Quincy Mayor Thomas Koch is asking the city council to set aside a quarter-million dollars to fight Boston’s efforts to rebuild the Long Island bridge, including defending a recent decision by the Quincy Conservation Commission to deny a construction permit to the project. Erin Tiernan of the Patriot Ledger has the details.
T looks at redesign of entire bus system
Subway and commuter rail performance at the T tends to get the most attention. But the quality of bus service is also a major problem – and now the MBTA has launched a review of the agency’s bus network that “could result in major changes to existing bus lines, including the addition of some new routes and the elimination of others,” reports Adam Vaccaro at the Globe.
That’s a lot of migraines …
Speaking of the T, Bruce Mohl at CommonWealth magazine reports that complaints of migraines have prompted about 40 percent of Family and Medical Leave Act (FMLA) leaves by employees at the MBTA – and there was some discussion yesterday whether all the leaves might actually be linked to a lack of bathroom breaks and other work-place conditions. Hey, we just report what’s reported.
Sen. Pacheco questions whether T saved as much as claimed via privatization
One more T post: In a Herald op-ed, state Sen. Marc R. Pacheco is questioning whether the MBTA has really saved $450 million over ten years as a result of its recent exemption from the Pacheco Law, the anti-privatization measure that bears his name. “The MBTA report refers to ambiguous ‘improvements’ and ‘anticipated savings’ without breaking down any of its underlying calculations,” he writes. “In the absence of a transparent public process, we cannot rely on reckless speculation to determine the true cost of privatization.”
Not taking it anymore: Councilors want to toss Hempfest from Boston Common
From Universal Hub: “City Councilors Josh Zakim and Ed Flynn, whose districts meet in Boston Common, say they’re tired of complaints about the marijuana-focused Freedom Rally on the Common every September and that it’s time to move it somewhere else.”
You don’t say: Scandal-plagued State Police hires auditing firm to review payroll practices
After a payroll administrator pleads guilty to larceny and dozens of state troopers are implicated in an overtime fraud scandal, yeah, maybe it’s time to call in an independent auditing firm to see what’s wrong with the agency’s payroll practices. The Globe’s Matt Rocheleau has more on the hiring of Ernst & Young.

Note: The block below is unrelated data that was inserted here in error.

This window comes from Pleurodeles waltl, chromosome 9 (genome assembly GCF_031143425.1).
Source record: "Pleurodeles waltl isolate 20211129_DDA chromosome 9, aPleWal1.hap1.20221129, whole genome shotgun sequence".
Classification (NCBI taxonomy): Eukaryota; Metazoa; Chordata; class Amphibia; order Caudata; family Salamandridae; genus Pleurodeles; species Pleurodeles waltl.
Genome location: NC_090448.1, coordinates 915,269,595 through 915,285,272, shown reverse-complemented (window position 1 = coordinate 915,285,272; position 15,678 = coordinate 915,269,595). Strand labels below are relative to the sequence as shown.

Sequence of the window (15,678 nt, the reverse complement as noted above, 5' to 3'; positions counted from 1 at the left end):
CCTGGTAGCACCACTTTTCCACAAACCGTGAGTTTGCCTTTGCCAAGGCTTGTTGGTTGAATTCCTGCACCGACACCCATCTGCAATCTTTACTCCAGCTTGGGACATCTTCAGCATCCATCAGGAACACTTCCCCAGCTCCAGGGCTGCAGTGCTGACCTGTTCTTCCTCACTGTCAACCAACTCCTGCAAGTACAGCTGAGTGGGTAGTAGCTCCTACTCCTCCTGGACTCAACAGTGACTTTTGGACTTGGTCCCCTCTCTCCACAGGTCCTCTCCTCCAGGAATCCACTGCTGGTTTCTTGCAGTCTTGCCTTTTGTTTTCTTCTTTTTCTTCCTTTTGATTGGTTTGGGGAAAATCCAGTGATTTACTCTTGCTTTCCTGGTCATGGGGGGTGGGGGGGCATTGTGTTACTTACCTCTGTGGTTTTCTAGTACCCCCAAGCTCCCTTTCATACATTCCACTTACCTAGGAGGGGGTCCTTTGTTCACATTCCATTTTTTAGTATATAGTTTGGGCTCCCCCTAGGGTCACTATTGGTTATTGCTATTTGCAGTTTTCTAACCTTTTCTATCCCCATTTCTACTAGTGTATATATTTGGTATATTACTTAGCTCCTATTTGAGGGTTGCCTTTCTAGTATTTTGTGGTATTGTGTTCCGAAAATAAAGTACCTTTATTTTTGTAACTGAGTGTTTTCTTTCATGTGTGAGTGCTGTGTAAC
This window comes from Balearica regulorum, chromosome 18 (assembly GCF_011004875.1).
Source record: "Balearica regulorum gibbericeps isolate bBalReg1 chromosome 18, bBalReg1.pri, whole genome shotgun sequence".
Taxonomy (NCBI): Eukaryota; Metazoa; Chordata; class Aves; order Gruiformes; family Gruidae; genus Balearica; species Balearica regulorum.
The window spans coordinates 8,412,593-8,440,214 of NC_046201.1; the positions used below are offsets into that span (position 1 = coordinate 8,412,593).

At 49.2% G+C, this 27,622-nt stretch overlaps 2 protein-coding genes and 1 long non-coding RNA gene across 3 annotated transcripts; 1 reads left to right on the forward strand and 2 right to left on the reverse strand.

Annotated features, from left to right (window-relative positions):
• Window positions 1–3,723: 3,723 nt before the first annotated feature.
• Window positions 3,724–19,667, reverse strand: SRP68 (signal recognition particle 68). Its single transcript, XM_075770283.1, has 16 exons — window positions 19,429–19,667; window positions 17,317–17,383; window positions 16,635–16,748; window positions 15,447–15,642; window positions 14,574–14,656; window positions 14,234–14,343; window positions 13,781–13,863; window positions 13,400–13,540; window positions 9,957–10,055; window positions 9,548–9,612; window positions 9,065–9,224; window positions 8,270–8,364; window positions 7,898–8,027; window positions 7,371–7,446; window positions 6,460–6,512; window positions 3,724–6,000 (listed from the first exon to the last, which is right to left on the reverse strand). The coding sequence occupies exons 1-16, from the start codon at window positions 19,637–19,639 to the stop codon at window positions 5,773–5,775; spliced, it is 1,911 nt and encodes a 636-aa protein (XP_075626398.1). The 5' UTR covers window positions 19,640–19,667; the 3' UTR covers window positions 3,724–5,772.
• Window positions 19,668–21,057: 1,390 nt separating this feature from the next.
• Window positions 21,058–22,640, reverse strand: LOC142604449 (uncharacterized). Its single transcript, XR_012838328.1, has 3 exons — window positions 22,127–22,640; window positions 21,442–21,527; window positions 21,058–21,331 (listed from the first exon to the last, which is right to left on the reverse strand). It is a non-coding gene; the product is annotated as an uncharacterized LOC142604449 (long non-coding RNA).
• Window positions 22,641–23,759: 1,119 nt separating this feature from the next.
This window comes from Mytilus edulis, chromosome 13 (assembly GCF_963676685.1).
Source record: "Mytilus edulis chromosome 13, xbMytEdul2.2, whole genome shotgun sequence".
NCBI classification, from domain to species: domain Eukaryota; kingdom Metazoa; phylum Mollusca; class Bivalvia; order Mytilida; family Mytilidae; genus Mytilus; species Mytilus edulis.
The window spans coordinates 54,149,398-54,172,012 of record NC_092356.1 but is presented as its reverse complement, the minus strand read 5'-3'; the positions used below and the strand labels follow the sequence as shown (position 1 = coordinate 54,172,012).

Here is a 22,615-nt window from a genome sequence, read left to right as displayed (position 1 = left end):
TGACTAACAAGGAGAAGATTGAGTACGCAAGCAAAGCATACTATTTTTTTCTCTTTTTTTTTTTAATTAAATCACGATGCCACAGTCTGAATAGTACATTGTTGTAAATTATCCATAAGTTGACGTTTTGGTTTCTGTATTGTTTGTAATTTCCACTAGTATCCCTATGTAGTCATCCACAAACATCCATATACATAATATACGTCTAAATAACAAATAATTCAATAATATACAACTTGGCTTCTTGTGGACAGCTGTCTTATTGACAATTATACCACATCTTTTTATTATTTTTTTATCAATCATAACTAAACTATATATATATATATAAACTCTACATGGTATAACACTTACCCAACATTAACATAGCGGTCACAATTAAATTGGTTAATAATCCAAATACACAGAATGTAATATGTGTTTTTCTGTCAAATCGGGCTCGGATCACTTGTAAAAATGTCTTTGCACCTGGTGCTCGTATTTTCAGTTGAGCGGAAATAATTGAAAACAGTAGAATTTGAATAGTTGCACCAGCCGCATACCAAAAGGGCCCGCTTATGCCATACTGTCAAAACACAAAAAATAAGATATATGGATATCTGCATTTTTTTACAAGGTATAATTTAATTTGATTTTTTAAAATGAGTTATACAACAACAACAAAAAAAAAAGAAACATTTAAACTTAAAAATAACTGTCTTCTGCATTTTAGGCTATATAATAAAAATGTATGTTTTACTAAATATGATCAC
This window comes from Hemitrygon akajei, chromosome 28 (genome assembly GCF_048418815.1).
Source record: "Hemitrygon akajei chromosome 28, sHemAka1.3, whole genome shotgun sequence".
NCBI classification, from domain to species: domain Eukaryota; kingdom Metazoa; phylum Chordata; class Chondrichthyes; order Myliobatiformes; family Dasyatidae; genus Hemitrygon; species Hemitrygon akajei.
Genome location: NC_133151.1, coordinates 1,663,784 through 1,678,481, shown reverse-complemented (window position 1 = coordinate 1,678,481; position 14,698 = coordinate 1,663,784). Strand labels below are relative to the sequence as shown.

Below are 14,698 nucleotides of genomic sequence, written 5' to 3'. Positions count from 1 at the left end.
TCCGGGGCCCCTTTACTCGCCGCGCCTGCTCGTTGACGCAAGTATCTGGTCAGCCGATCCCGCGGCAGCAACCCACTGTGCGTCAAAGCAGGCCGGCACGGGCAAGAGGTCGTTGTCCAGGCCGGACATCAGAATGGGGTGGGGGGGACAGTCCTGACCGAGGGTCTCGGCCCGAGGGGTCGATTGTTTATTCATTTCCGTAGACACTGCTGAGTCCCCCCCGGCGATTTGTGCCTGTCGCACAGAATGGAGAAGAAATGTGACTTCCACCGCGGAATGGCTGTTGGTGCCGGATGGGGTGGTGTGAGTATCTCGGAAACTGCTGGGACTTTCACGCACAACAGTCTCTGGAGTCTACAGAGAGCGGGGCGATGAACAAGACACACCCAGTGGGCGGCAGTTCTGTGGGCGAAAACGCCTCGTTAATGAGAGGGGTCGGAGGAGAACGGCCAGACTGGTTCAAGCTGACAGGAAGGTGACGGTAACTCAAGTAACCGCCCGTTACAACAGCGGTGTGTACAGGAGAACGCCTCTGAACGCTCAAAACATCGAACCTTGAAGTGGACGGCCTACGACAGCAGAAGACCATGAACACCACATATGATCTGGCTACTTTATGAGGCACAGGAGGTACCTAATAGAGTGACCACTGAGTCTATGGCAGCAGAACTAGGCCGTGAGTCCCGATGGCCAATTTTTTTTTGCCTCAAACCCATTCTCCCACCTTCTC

Baker: Don’t link welfare benefits to issuance of green cards
From SHNS’s Katie Lannan at the Lowell Sun: “The Baker administration will ‘formally oppose’ a proposed federal rule change that would restrict the ability of immigrants to obtain green cards if they receive public benefits including Medicaid or food stamps, a spokesman for the governor said Monday.”
Gonzalez gets pro-choice group endorsement over Baker
The Globe’s Matt Stout reports that the NARAL Pro-Choice Massachusetts PAC is planning to endorse Democratic gubernatorial candidate Jay Gonzalez over Republican Gov. Charlie Baker, despite Baker’s pro-choice credentials. The group cites some non-abortion issues for its move.
California man pleads not guilty to threatening Globe reporters
Ally Jarmanning at WBUR reports that a California man accused of threatening to kill Boston Globe employees — calling them “the enemy of the people” — yesterday appeared in a Boston federal court and pleaded not guilty to all seven counts of making threats.
At the same hearing, the feds revealed they’re also investigating whether Robert Chain, 68, of Encino, Calif., made similar threats to the New York Times and the NFL.
First things first: Trahan skipped her own victory rally to head to NY
We missed this one from the other day by the Globe’s Matt Stout: Lori Trahan, the winner of the Third Congressional district Democratic primary, skipped her own victory rally last Friday – an event that was featured to include U.S. Sen. Elizabeth Warren and Democratic gubernatorial candidate Jay Gonzalez — due to a “personal conflict” and fund-raising meetings in New York. SHNS’s Michael Norton at the Lowell Sun reports that Democratic party chairman Gus Bickford is dutifully falling on the sword.
DPH: Hepatitis A outbreak hitting mostly the homeless and addicts
First, the state Department of Public Health announced the 25th case of West Nile virus this year in Massachusetts, as reported at Wicked Local. Now this, via Laney Ruckstuhl at WBUR: “The Massachusetts Department of Public Health said Monday that 65 people have contracted hepatitis A statewide, and one person has died after acquiring the viral infection. The health department says most of the individuals who have contracted the disease — which affects the liver and can cause severe illness — are homeless, struggling with addiction or both.”
Interim UMass-Boston president: It was ‘painful’ seeing another arm of UMass taking over Mount Ida